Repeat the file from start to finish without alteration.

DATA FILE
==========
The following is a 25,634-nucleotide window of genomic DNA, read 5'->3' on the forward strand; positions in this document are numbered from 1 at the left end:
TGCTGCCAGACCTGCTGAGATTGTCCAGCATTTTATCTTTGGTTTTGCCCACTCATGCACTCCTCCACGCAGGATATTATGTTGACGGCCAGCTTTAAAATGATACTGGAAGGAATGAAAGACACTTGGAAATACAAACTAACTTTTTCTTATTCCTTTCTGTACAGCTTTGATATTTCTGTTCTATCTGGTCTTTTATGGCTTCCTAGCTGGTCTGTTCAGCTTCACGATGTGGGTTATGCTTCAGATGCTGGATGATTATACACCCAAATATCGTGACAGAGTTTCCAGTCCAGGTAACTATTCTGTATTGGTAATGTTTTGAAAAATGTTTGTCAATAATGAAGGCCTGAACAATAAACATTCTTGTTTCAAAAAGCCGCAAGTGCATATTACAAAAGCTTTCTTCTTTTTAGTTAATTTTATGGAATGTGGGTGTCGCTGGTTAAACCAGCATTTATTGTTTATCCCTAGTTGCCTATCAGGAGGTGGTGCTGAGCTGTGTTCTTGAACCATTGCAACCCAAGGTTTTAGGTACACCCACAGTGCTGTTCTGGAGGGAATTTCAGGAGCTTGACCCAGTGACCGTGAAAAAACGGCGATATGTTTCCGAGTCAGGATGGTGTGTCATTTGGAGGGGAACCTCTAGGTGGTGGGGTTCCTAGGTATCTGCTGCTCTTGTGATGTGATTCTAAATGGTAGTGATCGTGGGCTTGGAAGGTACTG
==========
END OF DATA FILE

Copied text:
The following is a 25,634-nucleotide window of genomic DNA, read 5'->3' on the forward strand; positions in this document are numbered from 1 at the left end:
TGCTGCCAGACCTGCTGAGATTGTCCAGCATTTTATCTTTGGTTTTGCCCACTCATGCACTCCTCCACGCAGGATATTATGTTGACGGCCAGCTTTAAAATGATACTGGAAGGAATGAAAGACACTTGGAAATACAAACTAACTTTTTCTTATTCCTTTCTGTACAGCTTTGATATTTCTGTTCTATCTGGTCTTTTATGGCTTCCTAGCTGGTCTGTTCAGCTTCACGATGTGGGTTATGCTTCAGATGCTGGATGATTATACACCCAAATATCGTGACAGAGTTTCCAGTCCAGGTAACTATTCTGTATTGGTAATGTTTTGAAAAATGTTTGTCAATAATGAAGGCCTGAACAATAAACATTCTTGTTTCAAAAAGCCGCAAGTGCATATTACAAAAGCTTTCTTCTTTTTAGTTAATTTTATGGAATGTGGGTGTCGCTGGTTAAACCAGCATTTATTGTTTATCCCTAGTTGCCTATCAGGAGGTGGTGCTGAGCTGTGTTCTTGAACCATTGCAACCCAAGGTTTTAGGTACACCCACAGTGCTGTTCTGGAGGGAATTTCAGGAGCTTGACCCAGTGACCGTGAAAAAACGGCGATATGTTTCCGAGTCAGGATGGTGTGTCATTTGGAGGGGAACCTCTAGGTGGTGGGGTTCCTAGGTATCTGCTGCTCTTGTGATGTGATTCTAAATGGTAGTGATCGTGGGCTTGGAAGGTACTG